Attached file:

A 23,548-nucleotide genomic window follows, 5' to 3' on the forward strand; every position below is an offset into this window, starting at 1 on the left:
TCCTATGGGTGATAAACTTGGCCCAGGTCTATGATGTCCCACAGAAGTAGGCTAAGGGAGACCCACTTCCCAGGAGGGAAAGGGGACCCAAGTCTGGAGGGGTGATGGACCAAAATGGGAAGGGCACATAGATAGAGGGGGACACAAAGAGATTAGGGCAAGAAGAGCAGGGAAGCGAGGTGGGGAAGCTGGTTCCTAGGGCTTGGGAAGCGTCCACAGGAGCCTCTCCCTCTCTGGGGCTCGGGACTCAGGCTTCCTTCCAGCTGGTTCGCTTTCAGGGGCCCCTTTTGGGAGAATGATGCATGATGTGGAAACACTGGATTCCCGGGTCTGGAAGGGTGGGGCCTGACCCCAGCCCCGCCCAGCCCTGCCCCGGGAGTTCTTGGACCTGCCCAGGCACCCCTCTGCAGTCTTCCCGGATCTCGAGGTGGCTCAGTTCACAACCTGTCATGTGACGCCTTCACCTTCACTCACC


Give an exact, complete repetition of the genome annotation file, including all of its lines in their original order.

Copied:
A 23,548-nucleotide genomic window follows, 5' to 3' on the forward strand; every position below is an offset into this window, starting at 1 on the left:
TCCTATGGGTGATAAACTTGGCCCAGGTCTATGATGTCCCACAGAAGTAGGCTAAGGGAGACCCACTTCCCAGGAGGGAAAGGGGACCCAAGTCTGGAGGGGTGATGGACCAAAATGGGAAGGGCACATAGATAGAGGGGGACACAAAGAGATTAGGGCAAGAAGAGCAGGGAAGCGAGGTGGGGAAGCTGGTTCCTAGGGCTTGGGAAGCGTCCACAGGAGCCTCTCCCTCTCTGGGGCTCGGGACTCAGGCTTCCTTCCAGCTGGTTCGCTTTCAGGGGCCCCTTTTGGGAGAATGATGCATGATGTGGAAACACTGGATTCCCGGGTCTGGAAGGGTGGGGCCTGACCCCAGCCCCGCCCAGCCCTGCCCCGGGAGTTCTTGGACCTGCCCAGGCACCCCTCTGCAGTCTTCCCGGATCTCGAGGTGGCTCAGTTCACAACCTGTCATGTGACGCCTTCACCTTCACTCACC